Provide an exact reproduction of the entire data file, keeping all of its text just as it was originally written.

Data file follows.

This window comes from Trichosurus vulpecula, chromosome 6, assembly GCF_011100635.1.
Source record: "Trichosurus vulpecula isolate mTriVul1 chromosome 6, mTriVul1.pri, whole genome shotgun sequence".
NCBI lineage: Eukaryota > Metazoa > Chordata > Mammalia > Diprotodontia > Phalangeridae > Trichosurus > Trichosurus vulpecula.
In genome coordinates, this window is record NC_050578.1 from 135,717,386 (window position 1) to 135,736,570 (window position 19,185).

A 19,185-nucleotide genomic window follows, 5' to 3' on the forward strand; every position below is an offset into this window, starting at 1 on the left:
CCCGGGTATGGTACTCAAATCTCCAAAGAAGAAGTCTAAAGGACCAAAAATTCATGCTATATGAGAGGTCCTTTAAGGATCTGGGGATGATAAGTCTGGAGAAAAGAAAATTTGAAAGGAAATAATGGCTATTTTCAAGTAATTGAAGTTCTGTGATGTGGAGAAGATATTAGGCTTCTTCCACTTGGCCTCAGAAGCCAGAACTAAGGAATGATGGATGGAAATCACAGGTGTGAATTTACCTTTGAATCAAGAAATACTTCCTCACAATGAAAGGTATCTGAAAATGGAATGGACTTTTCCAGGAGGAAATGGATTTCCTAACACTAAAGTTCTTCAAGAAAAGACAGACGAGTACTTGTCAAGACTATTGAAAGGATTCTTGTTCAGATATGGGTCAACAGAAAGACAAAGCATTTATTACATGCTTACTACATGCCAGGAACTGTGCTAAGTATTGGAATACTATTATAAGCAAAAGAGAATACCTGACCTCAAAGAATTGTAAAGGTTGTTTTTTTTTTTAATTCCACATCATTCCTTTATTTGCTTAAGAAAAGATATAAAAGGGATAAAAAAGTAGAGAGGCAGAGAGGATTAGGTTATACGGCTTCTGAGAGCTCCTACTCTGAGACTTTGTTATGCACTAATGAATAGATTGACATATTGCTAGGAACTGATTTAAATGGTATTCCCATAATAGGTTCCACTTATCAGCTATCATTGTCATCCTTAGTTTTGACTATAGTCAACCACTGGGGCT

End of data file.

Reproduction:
This window comes from Trichosurus vulpecula, chromosome 6, assembly GCF_011100635.1.
Source record: "Trichosurus vulpecula isolate mTriVul1 chromosome 6, mTriVul1.pri, whole genome shotgun sequence".
NCBI lineage: Eukaryota > Metazoa > Chordata > Mammalia > Diprotodontia > Phalangeridae > Trichosurus > Trichosurus vulpecula.
In genome coordinates, this window is record NC_050578.1 from 135,717,386 (window position 1) to 135,736,570 (window position 19,185).

A 19,185-nucleotide genomic window follows, 5' to 3' on the forward strand; every position below is an offset into this window, starting at 1 on the left:
CCCGGGTATGGTACTCAAATCTCCAAAGAAGAAGTCTAAAGGACCAAAAATTCATGCTATATGAGAGGTCCTTTAAGGATCTGGGGATGATAAGTCTGGAGAAAAGAAAATTTGAAAGGAAATAATGGCTATTTTCAAGTAATTGAAGTTCTGTGATGTGGAGAAGATATTAGGCTTCTTCCACTTGGCCTCAGAAGCCAGAACTAAGGAATGATGGATGGAAATCACAGGTGTGAATTTACCTTTGAATCAAGAAATACTTCCTCACAATGAAAGGTATCTGAAAATGGAATGGACTTTTCCAGGAGGAAATGGATTTCCTAACACTAAAGTTCTTCAAGAAAAGACAGACGAGTACTTGTCAAGACTATTGAAAGGATTCTTGTTCAGATATGGGTCAACAGAAAGACAAAGCATTTATTACATGCTTACTACATGCCAGGAACTGTGCTAAGTATTGGAATACTATTATAAGCAAAAGAGAATACCTGACCTCAAAGAATTGTAAAGGTTGTTTTTTTTTTTAATTCCACATCATTCCTTTATTTGCTTAAGAAAAGATATAAAAGGGATAAAAAAGTAGAGAGGCAGAGAGGATTAGGTTATACGGCTTCTGAGAGCTCCTACTCTGAGACTTTGTTATGCACTAATGAATAGATTGACATATTGCTAGGAACTGATTTAAATGGTATTCCCATAATAGGTTCCACTTATCAGCTATCATTGTCATCCTTAGTTTTGACTATAGTCAACCACTGGGGCT